BRYANT, WILLIAM CULLEN (1794–1878). William Cullen Bryant
was born and raised in the back country of western Massachusetts, where
an early talent for versifying displayed in religious, sentimental, and satiric
poems culminated in the publication in the North American Review of his
best-known poem, “Thanatopsis” (1817). Thereafter, editions of his poems
appeared regularly, and he soon became America’s first internationally prominent poet. He moved to New York in 1825, joined the New York Evening
Post in 1827, first as associate editor and, two years later, as editor-in-chief
and part-owner, remaining in that position for the rest of his life. Although
he continued to write poetry until the year of his death, his position with
the Evening Post involved him increasingly in social causes such as abolition, workers’ rights, and free trade, and his poetic output declined after the early
Bryant’s five ocean voyages to Europe and the Near East, as well as several
trips to South America, gave him considerable firsthand experience of the
sea. Fugitive references to the discomforts and potential perils of sea voyaging appear in his accounts Letters of a Traveller (1850, 1859) and Letters
from the East (1869). In one of his sea poems, “A Day Dream” (1860),
inspired by his travels abroad, the narrator bemoans the decline of myth in
a rational age as he looks out from the shores of Naples at the fading image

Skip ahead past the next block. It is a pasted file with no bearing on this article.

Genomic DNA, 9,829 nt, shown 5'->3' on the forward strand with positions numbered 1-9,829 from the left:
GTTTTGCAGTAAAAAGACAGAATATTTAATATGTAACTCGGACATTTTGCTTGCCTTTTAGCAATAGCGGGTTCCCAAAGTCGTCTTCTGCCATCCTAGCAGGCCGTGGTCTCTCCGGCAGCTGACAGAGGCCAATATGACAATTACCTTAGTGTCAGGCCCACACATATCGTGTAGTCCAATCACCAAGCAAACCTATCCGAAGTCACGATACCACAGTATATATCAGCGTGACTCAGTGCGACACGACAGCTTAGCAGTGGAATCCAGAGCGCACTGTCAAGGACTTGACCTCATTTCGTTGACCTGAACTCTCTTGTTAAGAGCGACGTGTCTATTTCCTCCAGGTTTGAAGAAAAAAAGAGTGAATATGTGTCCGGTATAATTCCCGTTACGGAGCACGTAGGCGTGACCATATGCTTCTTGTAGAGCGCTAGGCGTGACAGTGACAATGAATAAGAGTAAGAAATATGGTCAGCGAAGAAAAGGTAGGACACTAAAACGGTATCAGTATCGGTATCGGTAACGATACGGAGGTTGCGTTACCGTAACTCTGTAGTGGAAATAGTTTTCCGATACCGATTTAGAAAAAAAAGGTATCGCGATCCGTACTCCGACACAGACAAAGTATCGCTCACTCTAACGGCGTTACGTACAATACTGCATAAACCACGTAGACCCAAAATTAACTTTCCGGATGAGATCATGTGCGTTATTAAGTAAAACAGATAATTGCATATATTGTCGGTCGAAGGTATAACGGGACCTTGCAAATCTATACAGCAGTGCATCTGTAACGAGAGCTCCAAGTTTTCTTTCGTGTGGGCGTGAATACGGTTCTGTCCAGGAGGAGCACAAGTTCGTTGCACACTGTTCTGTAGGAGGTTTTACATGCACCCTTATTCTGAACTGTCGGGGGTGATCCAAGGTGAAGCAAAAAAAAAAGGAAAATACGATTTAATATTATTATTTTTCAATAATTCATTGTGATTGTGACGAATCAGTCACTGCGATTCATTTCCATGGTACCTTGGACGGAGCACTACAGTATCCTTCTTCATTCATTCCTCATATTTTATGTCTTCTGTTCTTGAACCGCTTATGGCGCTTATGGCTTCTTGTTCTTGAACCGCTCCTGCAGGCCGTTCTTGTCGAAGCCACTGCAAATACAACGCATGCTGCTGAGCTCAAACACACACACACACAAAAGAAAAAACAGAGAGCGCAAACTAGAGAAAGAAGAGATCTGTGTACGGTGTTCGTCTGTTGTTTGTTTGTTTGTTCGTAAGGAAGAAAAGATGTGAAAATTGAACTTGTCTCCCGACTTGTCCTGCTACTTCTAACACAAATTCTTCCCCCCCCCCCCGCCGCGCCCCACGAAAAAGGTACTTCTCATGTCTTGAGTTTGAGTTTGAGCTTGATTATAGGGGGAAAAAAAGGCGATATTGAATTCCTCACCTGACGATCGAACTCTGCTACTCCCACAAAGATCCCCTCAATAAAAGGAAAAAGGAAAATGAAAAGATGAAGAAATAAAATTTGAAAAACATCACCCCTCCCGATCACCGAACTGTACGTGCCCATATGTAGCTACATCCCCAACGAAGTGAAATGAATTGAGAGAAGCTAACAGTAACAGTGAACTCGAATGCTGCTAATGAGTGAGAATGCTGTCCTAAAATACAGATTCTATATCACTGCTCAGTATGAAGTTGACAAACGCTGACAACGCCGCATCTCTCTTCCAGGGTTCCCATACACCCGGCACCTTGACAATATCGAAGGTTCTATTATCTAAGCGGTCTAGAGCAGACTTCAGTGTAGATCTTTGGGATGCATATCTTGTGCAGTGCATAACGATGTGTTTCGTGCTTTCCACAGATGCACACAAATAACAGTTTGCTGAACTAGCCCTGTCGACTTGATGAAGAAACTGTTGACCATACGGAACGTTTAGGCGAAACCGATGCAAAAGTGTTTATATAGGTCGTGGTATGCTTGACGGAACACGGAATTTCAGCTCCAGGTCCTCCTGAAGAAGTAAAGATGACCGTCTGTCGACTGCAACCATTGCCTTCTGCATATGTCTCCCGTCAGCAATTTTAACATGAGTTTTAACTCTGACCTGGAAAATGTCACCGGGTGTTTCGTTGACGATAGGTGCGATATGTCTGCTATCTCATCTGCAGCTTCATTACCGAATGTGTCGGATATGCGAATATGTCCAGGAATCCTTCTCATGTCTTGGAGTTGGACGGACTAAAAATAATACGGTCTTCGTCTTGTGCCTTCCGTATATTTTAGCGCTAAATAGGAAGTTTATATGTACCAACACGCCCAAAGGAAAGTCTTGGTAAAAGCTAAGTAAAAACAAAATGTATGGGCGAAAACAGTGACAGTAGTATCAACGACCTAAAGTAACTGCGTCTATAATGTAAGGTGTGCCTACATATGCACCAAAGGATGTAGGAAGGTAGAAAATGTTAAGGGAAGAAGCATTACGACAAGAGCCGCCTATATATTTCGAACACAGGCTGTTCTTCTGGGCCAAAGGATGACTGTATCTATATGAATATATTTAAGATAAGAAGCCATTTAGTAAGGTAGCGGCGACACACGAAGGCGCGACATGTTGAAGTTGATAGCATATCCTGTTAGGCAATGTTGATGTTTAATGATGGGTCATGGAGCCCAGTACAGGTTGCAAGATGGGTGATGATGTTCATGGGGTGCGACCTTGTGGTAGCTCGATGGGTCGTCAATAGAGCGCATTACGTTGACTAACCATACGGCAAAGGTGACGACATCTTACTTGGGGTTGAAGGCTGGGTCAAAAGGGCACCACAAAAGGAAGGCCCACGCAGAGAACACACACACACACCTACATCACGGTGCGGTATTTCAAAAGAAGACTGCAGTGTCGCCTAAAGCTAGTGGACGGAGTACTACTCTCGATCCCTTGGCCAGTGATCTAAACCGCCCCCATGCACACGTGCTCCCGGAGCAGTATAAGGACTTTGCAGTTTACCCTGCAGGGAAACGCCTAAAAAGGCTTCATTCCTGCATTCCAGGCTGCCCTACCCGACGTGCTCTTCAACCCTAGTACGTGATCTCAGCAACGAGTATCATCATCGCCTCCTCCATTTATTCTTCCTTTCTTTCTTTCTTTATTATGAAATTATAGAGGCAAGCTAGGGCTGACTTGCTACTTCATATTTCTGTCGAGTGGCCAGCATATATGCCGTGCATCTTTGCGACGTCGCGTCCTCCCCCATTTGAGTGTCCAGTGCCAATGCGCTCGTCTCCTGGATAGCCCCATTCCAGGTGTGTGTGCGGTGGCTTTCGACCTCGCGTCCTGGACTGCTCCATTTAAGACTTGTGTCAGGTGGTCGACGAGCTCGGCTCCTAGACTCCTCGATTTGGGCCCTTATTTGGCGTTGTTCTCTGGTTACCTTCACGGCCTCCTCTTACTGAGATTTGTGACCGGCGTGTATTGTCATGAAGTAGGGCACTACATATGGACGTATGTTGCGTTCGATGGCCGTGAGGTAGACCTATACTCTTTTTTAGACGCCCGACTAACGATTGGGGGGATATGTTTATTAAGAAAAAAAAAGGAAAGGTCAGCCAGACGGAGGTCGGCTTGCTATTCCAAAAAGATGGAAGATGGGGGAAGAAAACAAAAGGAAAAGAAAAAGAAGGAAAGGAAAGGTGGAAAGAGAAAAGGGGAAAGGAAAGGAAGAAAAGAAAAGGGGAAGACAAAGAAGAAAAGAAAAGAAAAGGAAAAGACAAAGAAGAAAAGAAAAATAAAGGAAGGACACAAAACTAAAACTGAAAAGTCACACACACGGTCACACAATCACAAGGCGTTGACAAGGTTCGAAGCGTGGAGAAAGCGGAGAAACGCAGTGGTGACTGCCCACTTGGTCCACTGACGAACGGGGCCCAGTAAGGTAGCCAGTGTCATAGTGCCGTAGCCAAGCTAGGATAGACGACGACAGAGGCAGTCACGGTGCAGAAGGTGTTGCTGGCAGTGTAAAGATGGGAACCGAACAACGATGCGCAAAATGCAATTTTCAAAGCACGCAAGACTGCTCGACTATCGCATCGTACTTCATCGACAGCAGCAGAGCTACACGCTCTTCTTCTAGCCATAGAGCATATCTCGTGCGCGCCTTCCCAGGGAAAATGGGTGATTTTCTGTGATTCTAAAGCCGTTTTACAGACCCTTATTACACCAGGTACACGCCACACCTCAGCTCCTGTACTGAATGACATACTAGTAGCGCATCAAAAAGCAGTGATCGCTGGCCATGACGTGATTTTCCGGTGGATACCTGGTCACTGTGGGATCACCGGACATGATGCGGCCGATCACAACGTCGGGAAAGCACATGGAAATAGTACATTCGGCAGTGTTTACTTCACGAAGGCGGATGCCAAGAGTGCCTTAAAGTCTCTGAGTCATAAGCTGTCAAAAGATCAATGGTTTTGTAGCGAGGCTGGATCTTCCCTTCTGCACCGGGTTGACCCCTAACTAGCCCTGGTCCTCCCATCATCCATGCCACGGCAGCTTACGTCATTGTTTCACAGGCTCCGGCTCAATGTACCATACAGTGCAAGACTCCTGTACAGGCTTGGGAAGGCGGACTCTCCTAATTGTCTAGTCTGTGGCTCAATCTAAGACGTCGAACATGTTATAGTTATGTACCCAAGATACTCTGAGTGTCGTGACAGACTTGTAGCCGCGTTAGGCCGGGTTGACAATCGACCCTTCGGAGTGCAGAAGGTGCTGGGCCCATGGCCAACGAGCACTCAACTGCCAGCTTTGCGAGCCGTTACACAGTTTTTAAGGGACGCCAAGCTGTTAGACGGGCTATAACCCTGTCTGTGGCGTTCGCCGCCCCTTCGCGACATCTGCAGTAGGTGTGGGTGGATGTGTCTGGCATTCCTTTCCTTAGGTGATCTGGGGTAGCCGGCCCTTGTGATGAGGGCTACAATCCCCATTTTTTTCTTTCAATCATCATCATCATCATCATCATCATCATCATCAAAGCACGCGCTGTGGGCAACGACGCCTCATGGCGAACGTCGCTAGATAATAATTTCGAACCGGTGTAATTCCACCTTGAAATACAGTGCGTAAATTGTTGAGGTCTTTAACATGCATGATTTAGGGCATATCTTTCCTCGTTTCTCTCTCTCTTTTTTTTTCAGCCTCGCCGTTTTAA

of sea nymphs, only occasionally evoked by the poets of his time.
Other poems explore the sea metaphorically. The vast expanse of billowing grasses that he saw on a trip to Illinois in 1832 is compared to a motionless sea in “The Prairies” (1833). In “A Hymn of the Sea” (1842), the
immense power of the sea in both its creative and destructive manifestations
becomes an emblem of divine power. In “The Tides” (1860), the upward
motion of the rising tide is a metaphor for human spiritual aspiration. Herman Melville,* Nathaniel Hawthorne,* and Oliver Wendell Holmes* listened to Cornelius Matthews read Bryant’s “Monument Mountain” (1824)
at the top of that mountain on the occasion of a famous literary picnic on
5 August 1850.
Bryant’s most significant sea poem—more than 500 lines long—is a fanciful tale titled “Sella” (1862). In the poem, the maiden Sella, thwarted by
gender boundaries that restrict her ability to explore distant lands, finds a
pair of magical slippers that transport her to the depths of the sea, where
she returns repeatedly to investigate its mysteries until her brothers throw
the slippers away. Although devastated by this loss, she spends the rest of
her life teaching people how to harness the power of water.
Bryant’s blank verse translations of the Iliad and the Odyssey (1870–1872)
were well received in his time.